"roach" = 'joint' butt--anything before 1938?

Towse self at TOWSE.COM
Mon Nov 17 19:11:15 UTC 2003

Sam Clements wrote:

> The term 'roach' is cited first in the US from a New Yorker story in 1938.
> The writer visited a marijuana party in Harlem and came away with some
> slang.  The OED cites from the New Yorker story--"A pinched-off smoke, or
> stub, is a roach."
> Any earlier use of the word?  I checked the archives and other on-line
> sources.  Found nothing.
> Jesse?  Anyone? Is there an earlier cite?
> And  what I, and the readers at the Straight Dope,  want to know--what's the
> derivation of the word?  Any thoughts?  Doug?  Is it too simplistic to think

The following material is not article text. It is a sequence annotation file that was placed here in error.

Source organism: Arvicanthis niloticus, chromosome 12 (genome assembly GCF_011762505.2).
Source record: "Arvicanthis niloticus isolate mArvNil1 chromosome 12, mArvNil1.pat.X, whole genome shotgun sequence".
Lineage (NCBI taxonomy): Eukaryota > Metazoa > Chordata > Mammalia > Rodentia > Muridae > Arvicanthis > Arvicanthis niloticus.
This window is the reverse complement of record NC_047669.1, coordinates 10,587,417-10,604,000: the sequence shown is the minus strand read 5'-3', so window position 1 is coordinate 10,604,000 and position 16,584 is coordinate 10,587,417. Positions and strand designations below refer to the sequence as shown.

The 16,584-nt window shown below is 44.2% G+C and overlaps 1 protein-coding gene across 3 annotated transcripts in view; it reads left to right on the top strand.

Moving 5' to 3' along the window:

> that the item in question looked like the bug?

La cucaracha, la cucaracha
Ya no puede caminar
Porque no tiene, porque la falta
Marijuana que fumar

Perhaps it's just misremembered misinformation heard by a kid growing up
on the eastside, but "common knowledge" in the late 1960's in the south
SF Bay Area was that "roach" came from "cockroach" and "cockroach" for a
stub of a handrolled doobie was an evolution from this little Mexican
ditty from back 'round the turn of the last century.

I notice that "Straight Dope" has references to "la cucaracha." Was my
"common knowledge" just misinformation then?


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